The Library’s first edition of Positions … Necessarie for the Training up of Children (London, 1581) by the sixteenth-century schoolmaster Richard Mulcaster contains a nice passage on the subject of football.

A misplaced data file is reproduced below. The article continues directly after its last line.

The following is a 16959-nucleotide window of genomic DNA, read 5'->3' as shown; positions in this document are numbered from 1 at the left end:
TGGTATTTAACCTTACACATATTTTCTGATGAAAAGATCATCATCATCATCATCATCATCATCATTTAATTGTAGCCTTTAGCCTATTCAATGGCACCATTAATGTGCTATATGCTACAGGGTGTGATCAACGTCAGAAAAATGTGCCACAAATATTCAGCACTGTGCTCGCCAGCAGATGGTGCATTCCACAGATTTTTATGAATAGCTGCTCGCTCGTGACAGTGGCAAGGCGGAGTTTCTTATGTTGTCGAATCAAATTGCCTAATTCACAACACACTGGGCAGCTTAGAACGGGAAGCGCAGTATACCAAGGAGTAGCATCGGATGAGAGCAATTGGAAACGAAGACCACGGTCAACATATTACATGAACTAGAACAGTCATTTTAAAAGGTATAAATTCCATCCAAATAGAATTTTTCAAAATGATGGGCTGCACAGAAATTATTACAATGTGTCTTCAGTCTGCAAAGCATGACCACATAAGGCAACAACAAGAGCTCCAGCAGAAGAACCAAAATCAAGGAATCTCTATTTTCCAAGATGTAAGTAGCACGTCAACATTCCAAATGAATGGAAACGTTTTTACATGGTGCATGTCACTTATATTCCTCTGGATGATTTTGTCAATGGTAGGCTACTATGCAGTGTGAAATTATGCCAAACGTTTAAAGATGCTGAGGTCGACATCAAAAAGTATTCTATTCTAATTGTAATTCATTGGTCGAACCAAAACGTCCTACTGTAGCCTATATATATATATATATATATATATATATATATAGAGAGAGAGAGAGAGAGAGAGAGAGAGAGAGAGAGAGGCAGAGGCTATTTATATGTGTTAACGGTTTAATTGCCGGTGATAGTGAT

Mulcaster attributed the sport’s popularity to its benefit ‘both to health and strength’ but criticised the current state of the game: ‘with thronging of a rude multitude, with bursting of shinnes, & breaking of legges, it be neither civil, neither worthy the name of any traine to health’. He goes on to recommend several reforms to improve the sport: a ‘judge over the parties’ (i.e. a referee) and a ‘smaller number’ of players ‘sorted into sides’. He concludes that football, properly conducted, could be ‘good for the bowells’ and ‘helpeth weake hammes’.